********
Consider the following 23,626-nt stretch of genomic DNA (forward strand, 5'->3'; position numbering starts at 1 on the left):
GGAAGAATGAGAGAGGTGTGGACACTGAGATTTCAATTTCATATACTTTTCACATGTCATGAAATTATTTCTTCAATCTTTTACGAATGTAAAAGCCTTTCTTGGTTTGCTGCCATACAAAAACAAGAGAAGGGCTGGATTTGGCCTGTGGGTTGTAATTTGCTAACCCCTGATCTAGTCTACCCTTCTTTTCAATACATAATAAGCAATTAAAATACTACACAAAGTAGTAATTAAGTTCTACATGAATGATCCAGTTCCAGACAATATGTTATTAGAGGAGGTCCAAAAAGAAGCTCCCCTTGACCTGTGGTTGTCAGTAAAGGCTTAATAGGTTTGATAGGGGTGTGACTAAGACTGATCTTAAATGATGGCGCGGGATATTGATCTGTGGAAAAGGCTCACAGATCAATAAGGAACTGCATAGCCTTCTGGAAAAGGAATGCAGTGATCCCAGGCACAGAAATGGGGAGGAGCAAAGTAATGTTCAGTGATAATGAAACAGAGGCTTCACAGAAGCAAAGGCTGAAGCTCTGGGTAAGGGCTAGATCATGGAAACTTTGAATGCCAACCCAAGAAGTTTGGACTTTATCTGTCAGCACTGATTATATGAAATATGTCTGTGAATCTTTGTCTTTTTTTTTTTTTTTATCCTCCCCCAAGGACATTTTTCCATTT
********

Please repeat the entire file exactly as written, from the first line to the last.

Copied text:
Consider the following 23,626-nt stretch of genomic DNA (forward strand, 5'->3'; position numbering starts at 1 on the left):
GGAAGAATGAGAGAGGTGTGGACACTGAGATTTCAATTTCATATACTTTTCACATGTCATGAAATTATTTCTTCAATCTTTTACGAATGTAAAAGCCTTTCTTGGTTTGCTGCCATACAAAAACAAGAGAAGGGCTGGATTTGGCCTGTGGGTTGTAATTTGCTAACCCCTGATCTAGTCTACCCTTCTTTTCAATACATAATAAGCAATTAAAATACTACACAAAGTAGTAATTAAGTTCTACATGAATGATCCAGTTCCAGACAATATGTTATTAGAGGAGGTCCAAAAAGAAGCTCCCCTTGACCTGTGGTTGTCAGTAAAGGCTTAATAGGTTTGATAGGGGTGTGACTAAGACTGATCTTAAATGATGGCGCGGGATATTGATCTGTGGAAAAGGCTCACAGATCAATAAGGAACTGCATAGCCTTCTGGAAAAGGAATGCAGTGATCCCAGGCACAGAAATGGGGAGGAGCAAAGTAATGTTCAGTGATAATGAAACAGAGGCTTCACAGAAGCAAAGGCTGAAGCTCTGGGTAAGGGCTAGATCATGGAAACTTTGAATGCCAACCCAAGAAGTTTGGACTTTATCTGTCAGCACTGATTATATGAAATATGTCTGTGAATCTTTGTCTTTTTTTTTTTTTTTATCCTCCCCCAAGGACATTTTTCCATTT